Perennials: Remove foliage from iris species or cut it back to about 3 inches for winter. This removes any pests that may be overwintering in the foliage. After the first hard freeze cut back the “die-back shrubs” such as Russian sage, False blue spirea (Caryopteris) and butterfly bush (Buddleia) to about 18 inches in height. This preserves many buds that may produce new branches in spring, but protects the plants from branch breakage in heavy wet snows. You may also want to put a light winter mulch of clean straw around the base of butterfly bushes if they are newly planted this season to protect the crowns.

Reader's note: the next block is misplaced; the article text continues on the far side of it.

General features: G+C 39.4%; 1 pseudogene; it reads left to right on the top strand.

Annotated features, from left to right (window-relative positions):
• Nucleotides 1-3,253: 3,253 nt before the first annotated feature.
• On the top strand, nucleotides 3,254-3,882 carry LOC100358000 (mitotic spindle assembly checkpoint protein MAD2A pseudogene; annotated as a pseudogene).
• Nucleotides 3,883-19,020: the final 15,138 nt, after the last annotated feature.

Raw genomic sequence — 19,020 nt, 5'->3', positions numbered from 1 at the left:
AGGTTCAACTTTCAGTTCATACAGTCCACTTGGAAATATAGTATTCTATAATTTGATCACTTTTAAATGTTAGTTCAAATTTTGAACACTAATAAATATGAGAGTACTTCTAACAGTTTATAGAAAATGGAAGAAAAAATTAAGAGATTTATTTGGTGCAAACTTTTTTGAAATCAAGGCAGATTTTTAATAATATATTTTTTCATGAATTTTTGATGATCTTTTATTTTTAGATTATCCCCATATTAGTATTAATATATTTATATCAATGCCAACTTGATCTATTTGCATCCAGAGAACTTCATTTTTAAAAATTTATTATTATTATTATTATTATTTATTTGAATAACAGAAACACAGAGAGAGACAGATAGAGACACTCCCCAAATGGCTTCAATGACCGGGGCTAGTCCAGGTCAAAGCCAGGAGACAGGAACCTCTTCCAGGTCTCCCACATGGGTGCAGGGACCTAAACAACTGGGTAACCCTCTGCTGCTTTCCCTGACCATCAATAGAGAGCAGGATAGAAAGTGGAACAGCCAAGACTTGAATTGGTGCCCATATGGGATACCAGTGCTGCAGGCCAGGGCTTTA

Vegetables: A light fall frost makes chard, spinach, and many mustard-family crops (cole crops) taste sweeter, so enjoy the harvest. You can use floating row covers or cold frames to further prolong the harvest. Also, this is a good time to plant garlic bulbs. Many garden centers and catalogs have good selections.
Choose large, firm heads of cloves and break them into individual cloves. The bigger the clove, the stronger the resulting plant will be. Plant them about five inches apart and two inches deep with the pointy ‘nose’ end facing up. Mulch lightly with straw. Garlic prefers well-drained, rich organic soil; it will not do well in heavy clay.